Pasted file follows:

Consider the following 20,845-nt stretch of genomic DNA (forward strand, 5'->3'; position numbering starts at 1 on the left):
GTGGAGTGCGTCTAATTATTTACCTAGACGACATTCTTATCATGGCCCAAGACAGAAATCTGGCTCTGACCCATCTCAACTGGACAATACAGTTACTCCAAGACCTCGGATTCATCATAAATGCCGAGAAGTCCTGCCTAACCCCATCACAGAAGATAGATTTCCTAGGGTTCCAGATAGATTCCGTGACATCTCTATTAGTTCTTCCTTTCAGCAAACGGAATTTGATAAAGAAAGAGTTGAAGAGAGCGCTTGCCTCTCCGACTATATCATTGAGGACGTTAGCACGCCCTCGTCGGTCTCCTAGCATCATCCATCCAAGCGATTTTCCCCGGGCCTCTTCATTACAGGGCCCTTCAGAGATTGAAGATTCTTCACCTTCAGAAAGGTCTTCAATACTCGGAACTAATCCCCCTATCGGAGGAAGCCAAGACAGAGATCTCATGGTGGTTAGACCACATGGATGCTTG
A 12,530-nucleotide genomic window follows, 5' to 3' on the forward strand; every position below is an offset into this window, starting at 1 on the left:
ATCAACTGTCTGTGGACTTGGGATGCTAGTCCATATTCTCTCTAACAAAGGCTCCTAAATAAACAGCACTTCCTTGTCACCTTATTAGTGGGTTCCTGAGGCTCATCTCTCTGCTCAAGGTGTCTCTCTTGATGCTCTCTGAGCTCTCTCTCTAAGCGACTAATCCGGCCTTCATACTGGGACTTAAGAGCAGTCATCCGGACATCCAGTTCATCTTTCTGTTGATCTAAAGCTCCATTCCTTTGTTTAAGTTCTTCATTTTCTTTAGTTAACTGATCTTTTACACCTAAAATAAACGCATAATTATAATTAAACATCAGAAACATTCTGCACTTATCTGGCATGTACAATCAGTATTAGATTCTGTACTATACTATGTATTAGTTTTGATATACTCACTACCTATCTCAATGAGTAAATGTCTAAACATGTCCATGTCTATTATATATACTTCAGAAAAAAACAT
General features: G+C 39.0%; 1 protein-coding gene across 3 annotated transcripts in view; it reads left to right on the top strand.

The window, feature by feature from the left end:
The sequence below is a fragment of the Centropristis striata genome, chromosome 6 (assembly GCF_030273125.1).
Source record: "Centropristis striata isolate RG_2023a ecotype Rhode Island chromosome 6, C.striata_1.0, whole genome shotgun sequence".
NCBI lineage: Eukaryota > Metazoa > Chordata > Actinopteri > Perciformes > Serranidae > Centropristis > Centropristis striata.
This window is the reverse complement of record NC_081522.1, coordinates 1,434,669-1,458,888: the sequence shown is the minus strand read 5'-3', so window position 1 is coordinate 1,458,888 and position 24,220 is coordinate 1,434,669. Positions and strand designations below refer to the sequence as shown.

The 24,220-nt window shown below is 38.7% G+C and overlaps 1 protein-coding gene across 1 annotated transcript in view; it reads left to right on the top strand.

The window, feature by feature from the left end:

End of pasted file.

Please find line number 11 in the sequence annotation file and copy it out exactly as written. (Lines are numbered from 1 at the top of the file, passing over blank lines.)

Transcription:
The 24,220-nt window shown below is 38.7% G+C and overlaps 1 protein-coding gene across 1 annotated transcript in view; it reads left to right on the top strand.